The hotel room is all muted tones of olive green and cream, and I’m worried. It doesn’t seem like the right backdrop in which to photograph the famously colourful designer, sculptor and painter Andrew Logan.
Then he emerges, resplendent in a bright pink, orange and green pant-suit (with sunny yellow socks and bejewelled black shoes) and a glowing piece of his signature mirrored jewellery at his neck. “You don’t need to worry about colour,” he says with a twinkle.
That’s all right, then.
An interview with Logan is a fascinating journey through four decades of fabulous art and fashion, and even more fabulous friends and parties. A distinctive figure in the world of British art, Logan has spent the time since he finished qualifying as an architect at Oxford in the 1960s being ‘determinedly alternative’.
“In the U.K., there’s a system within the art world,” Logan says, adding wryly, “I’m not part of that system.”
His objective from the beginning has been very simple – to infuse a little magic and happiness into people’s lives. “My work is about celebrating life and making people smile, if even for just a little while,” he says. “You’ll find very few artists doing that; it’s such as simple message, yet so little used.”
So his quirky, one-of-a-kind jewellery pieces, for instance, are all bright colour and glittering pieces of mirror and glass, with, more often than not, a smiley face worked in. Even the vast art installation project he’s currently working on in Chennai for the new Hyatt hotel on Anna Salai is cheerfully, colourfully avant-garde, based on bees and flowers and the theme of interdependence.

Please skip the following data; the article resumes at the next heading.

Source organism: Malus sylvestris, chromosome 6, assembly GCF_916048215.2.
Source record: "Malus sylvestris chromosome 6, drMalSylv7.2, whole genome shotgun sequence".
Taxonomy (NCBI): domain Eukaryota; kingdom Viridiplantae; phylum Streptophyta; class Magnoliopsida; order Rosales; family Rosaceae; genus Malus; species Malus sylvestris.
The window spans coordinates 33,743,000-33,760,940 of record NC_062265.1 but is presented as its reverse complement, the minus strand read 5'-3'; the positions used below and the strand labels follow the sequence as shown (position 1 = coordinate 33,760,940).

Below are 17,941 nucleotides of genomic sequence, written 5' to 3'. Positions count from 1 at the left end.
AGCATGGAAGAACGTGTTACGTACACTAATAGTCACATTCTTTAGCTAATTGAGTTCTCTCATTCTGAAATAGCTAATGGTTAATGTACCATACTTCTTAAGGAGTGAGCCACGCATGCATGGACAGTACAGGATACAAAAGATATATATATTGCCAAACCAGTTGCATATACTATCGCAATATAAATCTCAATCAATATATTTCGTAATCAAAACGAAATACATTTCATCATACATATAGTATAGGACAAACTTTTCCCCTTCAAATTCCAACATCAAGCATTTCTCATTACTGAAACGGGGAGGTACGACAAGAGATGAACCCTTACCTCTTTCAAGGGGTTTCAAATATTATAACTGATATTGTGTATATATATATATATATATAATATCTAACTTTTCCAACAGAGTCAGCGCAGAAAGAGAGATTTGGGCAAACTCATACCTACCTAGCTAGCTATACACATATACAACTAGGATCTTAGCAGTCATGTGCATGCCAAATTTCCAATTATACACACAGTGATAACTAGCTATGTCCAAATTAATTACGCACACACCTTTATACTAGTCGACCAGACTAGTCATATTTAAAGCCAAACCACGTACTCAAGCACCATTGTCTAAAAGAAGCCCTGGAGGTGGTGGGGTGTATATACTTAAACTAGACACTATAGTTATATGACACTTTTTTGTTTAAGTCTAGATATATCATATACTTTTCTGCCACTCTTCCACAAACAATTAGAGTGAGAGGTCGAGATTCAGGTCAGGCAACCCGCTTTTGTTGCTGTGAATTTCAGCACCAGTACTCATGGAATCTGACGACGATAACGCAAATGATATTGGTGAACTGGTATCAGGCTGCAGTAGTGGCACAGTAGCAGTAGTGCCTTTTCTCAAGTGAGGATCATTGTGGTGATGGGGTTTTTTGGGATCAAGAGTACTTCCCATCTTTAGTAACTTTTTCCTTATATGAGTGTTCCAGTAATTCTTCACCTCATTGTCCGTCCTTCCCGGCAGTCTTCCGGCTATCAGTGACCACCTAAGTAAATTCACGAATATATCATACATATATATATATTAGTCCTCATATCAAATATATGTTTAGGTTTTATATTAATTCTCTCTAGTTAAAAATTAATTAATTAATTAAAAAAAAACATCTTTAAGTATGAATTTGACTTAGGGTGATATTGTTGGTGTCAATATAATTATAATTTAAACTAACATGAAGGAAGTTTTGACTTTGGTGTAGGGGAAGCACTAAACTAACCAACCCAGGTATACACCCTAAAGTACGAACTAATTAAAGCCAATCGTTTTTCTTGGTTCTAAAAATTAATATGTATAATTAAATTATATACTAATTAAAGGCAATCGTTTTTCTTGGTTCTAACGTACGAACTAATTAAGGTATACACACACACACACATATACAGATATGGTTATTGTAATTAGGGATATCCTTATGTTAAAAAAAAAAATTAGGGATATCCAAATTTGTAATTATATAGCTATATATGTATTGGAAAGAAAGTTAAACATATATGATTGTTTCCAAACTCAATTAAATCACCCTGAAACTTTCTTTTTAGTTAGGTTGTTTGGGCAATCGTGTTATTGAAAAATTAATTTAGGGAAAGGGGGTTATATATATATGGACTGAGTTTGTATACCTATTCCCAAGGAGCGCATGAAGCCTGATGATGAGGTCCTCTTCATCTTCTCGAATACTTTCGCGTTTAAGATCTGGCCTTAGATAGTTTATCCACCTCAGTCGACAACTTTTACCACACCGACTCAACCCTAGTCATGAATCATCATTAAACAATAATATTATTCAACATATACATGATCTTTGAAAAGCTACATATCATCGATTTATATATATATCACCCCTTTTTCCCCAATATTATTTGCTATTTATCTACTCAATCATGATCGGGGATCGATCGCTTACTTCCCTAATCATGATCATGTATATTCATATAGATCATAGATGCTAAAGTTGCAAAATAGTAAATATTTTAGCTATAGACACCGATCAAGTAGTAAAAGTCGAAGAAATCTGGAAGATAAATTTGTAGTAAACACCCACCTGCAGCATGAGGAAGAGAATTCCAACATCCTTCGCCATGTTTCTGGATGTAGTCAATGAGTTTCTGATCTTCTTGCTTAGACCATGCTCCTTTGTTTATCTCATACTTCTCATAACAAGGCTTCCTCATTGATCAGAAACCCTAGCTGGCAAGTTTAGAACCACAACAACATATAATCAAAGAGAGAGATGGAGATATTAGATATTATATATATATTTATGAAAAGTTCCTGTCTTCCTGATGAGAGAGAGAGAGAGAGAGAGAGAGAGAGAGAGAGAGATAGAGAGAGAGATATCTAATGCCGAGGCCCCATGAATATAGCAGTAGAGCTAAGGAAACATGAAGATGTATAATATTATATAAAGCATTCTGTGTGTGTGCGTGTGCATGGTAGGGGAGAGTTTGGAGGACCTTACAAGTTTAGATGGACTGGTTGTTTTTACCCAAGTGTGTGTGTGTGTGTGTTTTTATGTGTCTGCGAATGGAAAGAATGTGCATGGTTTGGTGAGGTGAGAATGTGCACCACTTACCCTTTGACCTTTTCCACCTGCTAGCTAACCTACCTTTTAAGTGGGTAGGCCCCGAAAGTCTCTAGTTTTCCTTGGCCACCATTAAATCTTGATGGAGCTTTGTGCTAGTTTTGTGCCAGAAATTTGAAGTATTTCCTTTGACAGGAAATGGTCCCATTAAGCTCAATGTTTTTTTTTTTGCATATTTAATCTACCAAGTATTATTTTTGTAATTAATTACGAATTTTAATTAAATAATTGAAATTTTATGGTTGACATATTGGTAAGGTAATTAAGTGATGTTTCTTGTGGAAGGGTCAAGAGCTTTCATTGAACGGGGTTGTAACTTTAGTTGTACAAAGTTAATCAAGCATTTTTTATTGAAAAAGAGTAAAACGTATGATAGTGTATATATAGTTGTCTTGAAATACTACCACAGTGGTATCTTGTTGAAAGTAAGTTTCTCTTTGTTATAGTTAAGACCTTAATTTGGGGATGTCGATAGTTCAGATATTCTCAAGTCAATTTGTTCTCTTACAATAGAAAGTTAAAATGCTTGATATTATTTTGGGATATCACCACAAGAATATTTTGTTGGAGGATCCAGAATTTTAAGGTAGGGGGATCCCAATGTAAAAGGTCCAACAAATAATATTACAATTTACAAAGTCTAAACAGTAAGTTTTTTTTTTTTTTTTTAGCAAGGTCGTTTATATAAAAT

And his ‘Alternative Miss World’ event – which has been around since the 1970s and is the subject of a recent documentary film – is all about imagination, transformation and a lot of crazy, wonderful fun, where people (a colourful cast of characters over the years) turn out in outrageous costumes.
“I call it a surreal art event for all-round family entertainment,” he smiles. “I carry on with it because it’s all in fun – there’s no huge money involved or sponsorship. People don’t enter to win; they just want to be part of the event. And I’ve always loved giving parties, ever since I was 10 years old!”
That’s also the reason his museum – The Andrew Logan Museum of Sculpture– was opened in Wales, in 1991, making Logan the first living UK artist to have his own museum. “My sculptures are just there, to be looked after and to be enjoyed, without all the implications of exhibiting at a gallery,” says the artist, who grew up in the Cotswolds.
While these otherworldly sculptures and installations reflect his love of the fantastic and the magical (the Cosmic Egg, displayed at the American Museum of Visionary Art, Baltimore, and his Pegasus series, for example), his larger-than-life abstract portraits of friends and family, the famous and the infamous reflect his love for people and their eccentricities (many are displayed in the National Portrait Gallery, London).
And all his works reflect his obsession with mirrors – specifically broken mirrors. “People tell me, ‘Oh, you must have so much bad luck!’. I say, if you remake the broken mirrors into the most fabulous thing ever seen, how could it be bad luck?” says Logan with a grin. “I just love how broken mirrors fracture images – it’s like looking through a hole and seeing another world!”
Over the years, he’s become a well-known figure in a number of worlds – fashion, fine arts and performing arts — though he is frequently accused of not being a ‘serious artist’. “They say, ‘You can’t possibly be an artist because you like to dress up and show off’,” he says casually.
But fans of his work aren’t complaining – they’re just glad to be part of his ‘Worldwide Happy Club’. And Logan is clearly not troubled. He just lives in his – what else – fabulous glass house, with its sunshine yellow walls, along with his better half, Mike Davis in London. He conducts workshops at the Jaipur festival every year and spends every winter in a 250-year-old palace in the middle of a coconut grove in Goa.
“February in London is dark, cold and just miserable, and I’ve had enough of those,” he says, smiling. “For the rest of my life, I’ve decided to spend it somewhere lovely and warm.”
It’s all quite as magical as his art, really.